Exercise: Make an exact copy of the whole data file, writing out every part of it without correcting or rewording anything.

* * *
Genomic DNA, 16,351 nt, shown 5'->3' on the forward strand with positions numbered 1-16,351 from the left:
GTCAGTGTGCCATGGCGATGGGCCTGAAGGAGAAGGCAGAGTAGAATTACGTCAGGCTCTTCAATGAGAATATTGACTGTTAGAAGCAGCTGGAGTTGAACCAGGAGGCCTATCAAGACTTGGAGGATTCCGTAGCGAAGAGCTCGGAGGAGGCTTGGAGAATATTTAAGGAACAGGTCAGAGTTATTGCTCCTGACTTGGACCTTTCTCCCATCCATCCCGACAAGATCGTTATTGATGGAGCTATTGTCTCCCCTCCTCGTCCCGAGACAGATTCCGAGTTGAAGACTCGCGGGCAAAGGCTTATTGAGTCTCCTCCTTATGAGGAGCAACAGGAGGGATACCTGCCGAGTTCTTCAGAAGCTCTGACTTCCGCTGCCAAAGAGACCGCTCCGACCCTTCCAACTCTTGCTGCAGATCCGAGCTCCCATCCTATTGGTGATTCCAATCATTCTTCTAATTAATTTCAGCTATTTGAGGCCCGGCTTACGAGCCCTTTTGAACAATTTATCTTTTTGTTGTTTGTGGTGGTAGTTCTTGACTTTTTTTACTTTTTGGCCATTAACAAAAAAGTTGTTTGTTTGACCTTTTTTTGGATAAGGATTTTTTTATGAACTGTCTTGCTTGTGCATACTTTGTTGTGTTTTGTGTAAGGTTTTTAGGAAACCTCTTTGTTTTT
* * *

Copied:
Genomic DNA, 16,351 nt, shown 5'->3' on the forward strand with positions numbered 1-16,351 from the left:
GTCAGTGTGCCATGGCGATGGGCCTGAAGGAGAAGGCAGAGTAGAATTACGTCAGGCTCTTCAATGAGAATATTGACTGTTAGAAGCAGCTGGAGTTGAACCAGGAGGCCTATCAAGACTTGGAGGATTCCGTAGCGAAGAGCTCGGAGGAGGCTTGGAGAATATTTAAGGAACAGGTCAGAGTTATTGCTCCTGACTTGGACCTTTCTCCCATCCATCCCGACAAGATCGTTATTGATGGAGCTATTGTCTCCCCTCCTCGTCCCGAGACAGATTCCGAGTTGAAGACTCGCGGGCAAAGGCTTATTGAGTCTCCTCCTTATGAGGAGCAACAGGAGGGATACCTGCCGAGTTCTTCAGAAGCTCTGACTTCCGCTGCCAAAGAGACCGCTCCGACCCTTCCAACTCTTGCTGCAGATCCGAGCTCCCATCCTATTGGTGATTCCAATCATTCTTCTAATTAATTTCAGCTATTTGAGGCCCGGCTTACGAGCCCTTTTGAACAATTTATCTTTTTGTTGTTTGTGGTGGTAGTTCTTGACTTTTTTTACTTTTTGGCCATTAACAAAAAAGTTGTTTGTTTGACCTTTTTTTGGATAAGGATTTTTTTATGAACTGTCTTGCTTGTGCATACTTTGTTGTGTTTTGTGTAAGGTTTTTAGGAAACCTCTTTGTTTTT